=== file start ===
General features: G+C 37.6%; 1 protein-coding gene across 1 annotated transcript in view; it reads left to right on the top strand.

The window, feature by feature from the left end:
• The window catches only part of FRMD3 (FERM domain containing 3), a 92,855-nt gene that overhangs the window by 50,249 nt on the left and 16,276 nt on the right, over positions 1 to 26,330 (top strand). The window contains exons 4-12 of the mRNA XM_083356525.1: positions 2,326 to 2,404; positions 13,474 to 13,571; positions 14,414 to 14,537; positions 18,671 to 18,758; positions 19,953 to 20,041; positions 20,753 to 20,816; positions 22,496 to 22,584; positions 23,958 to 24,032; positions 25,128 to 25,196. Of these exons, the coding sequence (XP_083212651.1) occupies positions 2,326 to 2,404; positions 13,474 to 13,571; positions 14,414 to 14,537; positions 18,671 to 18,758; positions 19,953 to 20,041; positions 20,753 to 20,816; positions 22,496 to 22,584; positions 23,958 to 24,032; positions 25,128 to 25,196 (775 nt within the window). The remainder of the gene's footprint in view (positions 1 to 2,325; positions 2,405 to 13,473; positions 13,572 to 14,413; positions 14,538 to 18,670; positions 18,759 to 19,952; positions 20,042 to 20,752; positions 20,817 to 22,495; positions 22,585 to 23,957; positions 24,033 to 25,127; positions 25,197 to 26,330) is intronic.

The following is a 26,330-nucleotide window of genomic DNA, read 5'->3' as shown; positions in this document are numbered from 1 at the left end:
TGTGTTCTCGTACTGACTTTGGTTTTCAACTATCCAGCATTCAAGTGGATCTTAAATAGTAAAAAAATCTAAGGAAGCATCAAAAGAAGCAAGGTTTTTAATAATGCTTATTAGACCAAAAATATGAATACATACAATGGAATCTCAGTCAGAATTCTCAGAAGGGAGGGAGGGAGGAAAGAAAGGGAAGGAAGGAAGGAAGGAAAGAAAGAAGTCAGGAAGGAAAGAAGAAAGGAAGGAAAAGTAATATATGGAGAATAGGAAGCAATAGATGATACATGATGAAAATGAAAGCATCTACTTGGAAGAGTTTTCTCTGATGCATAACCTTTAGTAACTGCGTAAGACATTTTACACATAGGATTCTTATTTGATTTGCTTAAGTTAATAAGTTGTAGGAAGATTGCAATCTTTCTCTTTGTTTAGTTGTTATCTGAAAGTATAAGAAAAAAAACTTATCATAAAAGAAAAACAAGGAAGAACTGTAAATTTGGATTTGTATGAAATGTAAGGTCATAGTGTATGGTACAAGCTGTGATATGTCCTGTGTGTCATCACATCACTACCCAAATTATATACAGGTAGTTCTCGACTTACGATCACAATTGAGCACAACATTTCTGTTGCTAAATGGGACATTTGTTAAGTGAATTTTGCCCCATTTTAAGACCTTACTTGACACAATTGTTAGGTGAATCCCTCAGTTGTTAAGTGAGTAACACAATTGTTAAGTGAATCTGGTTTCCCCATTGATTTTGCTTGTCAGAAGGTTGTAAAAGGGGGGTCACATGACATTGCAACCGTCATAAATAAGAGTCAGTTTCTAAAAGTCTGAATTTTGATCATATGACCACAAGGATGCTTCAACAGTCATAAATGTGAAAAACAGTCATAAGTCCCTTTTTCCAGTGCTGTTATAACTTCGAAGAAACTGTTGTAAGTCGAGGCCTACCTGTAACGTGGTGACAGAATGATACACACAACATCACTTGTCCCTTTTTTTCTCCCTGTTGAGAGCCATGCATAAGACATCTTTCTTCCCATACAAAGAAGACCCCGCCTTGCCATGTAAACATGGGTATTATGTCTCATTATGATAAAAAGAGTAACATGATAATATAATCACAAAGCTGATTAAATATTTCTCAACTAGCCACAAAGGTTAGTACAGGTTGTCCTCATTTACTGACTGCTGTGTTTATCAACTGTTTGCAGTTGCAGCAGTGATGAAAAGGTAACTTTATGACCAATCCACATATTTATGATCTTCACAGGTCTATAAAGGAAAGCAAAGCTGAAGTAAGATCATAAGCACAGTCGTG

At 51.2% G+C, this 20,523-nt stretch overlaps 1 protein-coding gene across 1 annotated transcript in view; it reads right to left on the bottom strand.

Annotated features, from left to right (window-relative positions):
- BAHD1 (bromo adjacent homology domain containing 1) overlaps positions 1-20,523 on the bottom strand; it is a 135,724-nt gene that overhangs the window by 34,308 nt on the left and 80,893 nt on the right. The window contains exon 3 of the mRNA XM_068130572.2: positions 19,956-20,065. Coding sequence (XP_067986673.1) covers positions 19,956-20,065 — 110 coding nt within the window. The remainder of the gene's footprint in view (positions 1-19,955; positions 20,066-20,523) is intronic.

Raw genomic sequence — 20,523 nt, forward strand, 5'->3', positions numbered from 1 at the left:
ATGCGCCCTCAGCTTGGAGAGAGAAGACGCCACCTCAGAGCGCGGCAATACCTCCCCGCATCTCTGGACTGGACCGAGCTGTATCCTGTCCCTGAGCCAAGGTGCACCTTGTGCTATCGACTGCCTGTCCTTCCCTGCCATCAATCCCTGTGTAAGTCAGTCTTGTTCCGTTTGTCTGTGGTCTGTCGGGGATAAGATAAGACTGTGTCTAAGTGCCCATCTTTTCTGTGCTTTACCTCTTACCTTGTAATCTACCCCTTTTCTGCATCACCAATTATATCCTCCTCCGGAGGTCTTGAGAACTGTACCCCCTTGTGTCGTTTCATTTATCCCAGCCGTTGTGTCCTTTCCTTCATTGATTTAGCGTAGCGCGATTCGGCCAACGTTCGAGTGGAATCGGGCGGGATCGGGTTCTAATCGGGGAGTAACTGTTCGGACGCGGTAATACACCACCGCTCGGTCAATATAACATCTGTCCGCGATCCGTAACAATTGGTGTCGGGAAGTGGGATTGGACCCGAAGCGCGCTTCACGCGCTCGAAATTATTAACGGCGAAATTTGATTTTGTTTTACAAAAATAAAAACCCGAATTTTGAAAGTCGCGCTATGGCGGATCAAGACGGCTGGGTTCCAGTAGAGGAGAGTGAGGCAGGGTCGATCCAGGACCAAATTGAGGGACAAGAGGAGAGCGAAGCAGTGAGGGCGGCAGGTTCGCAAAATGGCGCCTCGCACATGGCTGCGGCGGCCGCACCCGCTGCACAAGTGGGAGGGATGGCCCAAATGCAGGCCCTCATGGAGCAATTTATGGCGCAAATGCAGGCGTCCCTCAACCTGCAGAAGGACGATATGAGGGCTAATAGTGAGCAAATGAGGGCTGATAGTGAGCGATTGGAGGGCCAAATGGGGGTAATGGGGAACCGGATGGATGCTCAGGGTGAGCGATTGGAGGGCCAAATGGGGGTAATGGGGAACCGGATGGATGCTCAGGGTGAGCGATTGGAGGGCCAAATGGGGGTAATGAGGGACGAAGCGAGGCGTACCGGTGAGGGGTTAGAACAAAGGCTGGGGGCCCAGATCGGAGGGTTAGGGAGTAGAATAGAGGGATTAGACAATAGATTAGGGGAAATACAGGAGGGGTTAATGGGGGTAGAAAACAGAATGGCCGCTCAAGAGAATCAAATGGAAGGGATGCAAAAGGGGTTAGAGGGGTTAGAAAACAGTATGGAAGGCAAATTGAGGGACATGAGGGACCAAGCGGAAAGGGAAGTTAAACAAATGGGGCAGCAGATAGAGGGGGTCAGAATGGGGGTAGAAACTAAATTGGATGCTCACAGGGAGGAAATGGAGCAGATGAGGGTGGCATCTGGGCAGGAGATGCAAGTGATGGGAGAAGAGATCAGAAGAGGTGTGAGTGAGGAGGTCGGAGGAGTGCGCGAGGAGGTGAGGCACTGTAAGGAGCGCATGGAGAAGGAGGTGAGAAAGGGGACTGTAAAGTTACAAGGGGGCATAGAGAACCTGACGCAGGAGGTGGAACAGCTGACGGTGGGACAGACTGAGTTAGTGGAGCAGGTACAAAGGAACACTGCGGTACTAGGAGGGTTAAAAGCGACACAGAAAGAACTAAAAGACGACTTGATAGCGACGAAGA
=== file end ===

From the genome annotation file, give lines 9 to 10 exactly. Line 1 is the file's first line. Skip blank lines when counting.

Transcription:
Raw genomic sequence — 20,523 nt, forward strand, 5'->3', positions numbered from 1 at the left:
ATGCGCCCTCAGCTTGGAGAGAGAAGACGCCACCTCAGAGCGCGGCAATACCTCCCCGCATCTCTGGACTGGACCGAGCTGTATCCTGTCCCTGAGCCAAGGTGCACCTTGTGCTATCGACTGCCTGTCCTTCCCTGCCATCAATCCCTGTGTAAGTCAGTCTTGTTCCGTTTGTCTGTGGTCTGTCGGGGATAAGATAAGACTGTGTCTAAGTGCCCATCTTTTCTGTGCTTTACCTCTTACCTTGTAATCTACCCCTTTTCTGCATCACCAATTATATCCTCCTCCGGAGGTCTTGAGAACTGTACCCCCTTGTGTCGTTTCATTTATCCCAGCCGTTGTGTCCTTTCCTTCATTGATTTAGCGTAGCGCGATTCGGCCAACGTTCGAGTGGAATCGGGCGGGATCGGGTTCTAATCGGGGAGTAACTGTTCGGACGCGGTAATACACCACCGCTCGGTCAATATAACATCTGTCCGCGATCCGTAACAATTGGTGTCGGGAAGTGGGATTGGACCCGAAGCGCGCTTCACGCGCTCGAAATTATTAACGGCGAAATTTGATTTTGTTTTACAAAAATAAAAACCCGAATTTTGAAAGTCGCGCTATGGCGGATCAAGACGGCTGGGTTCCAGTAGAGGAGAGTGAGGCAGGGTCGATCCAGGACCAAATTGAGGGACAAGAGGAGAGCGAAGCAGTGAGGGCGGCAGGTTCGCAAAATGGCGCCTCGCACATGGCTGCGGCGGCCGCACCCGCTGCACAAGTGGGAGGGATGGCCCAAATGCAGGCCCTCATGGAGCAATTTATGGCGCAAATGCAGGCGTCCCTCAACCTGCAGAAGGACGATATGAGGGCTAATAGTGAGCAAATGAGGGCTGATAGTGAGCGATTGGAGGGCCAAATGGGGGTAATGGGGAACCGGATGGATGCTCAGGGTGAGCGATTGGAGGGCCAAATGGGGGTAATGGGGAACCGGATGGATGCTCAGGGTGAGCGATTGGAGGGCCAAATGGGGGTAATGAGGGACGAAGCGAGGCGTACCGGTGAGGGGTTAGAACAAAGGCTGGGGGCCCAGATCGGAGGGTTAGGGAGTAGAATAGAGGGATTAGACAATAGATTAGGGGAAATACAGGAGGGGTTAATGGGGGTAGAAAACAGAATGGCCGCTCAAGAGAATCAAATGGAAGGGATGCAAAAGGGGTTAGAGGGGTTAGAAAACAGTATGGAAGGCAAATTGAGGGACATGAGGGACCAAGCGGAAAGGGAAGTTAAACAAATGGGGCAGCAGATAGAGGGGGTCAGAATGGGGGTAGAAACTAAATTGGATGCTCACAGGGAGGAAATGGAGCAGATGAGGGTGGCATCTGGGCAGGAGATGCAAGTGATGGGAGAAGAGATCAGAAGAGGTGTGAGTGAGGAGGTCGGAGGAGTGCGCGAGGAGGTGAGGCACTGTAAGGAGCGCATGGAGAAGGAGGTGAGAAAGGGGACTGTAAAGTTACAAGGGGGCATAGAGAACCTGACGCAGGAGGTGGAACAGCTGACGGTGGGACAGACTGAGTTAGTGGAGCAGGTACAAAGGAACACTGCGGTACTAGGAGGGTTAAAAGCGACACAGAAAGAACTAAAAGACGACTTGATAGCGACGAAGA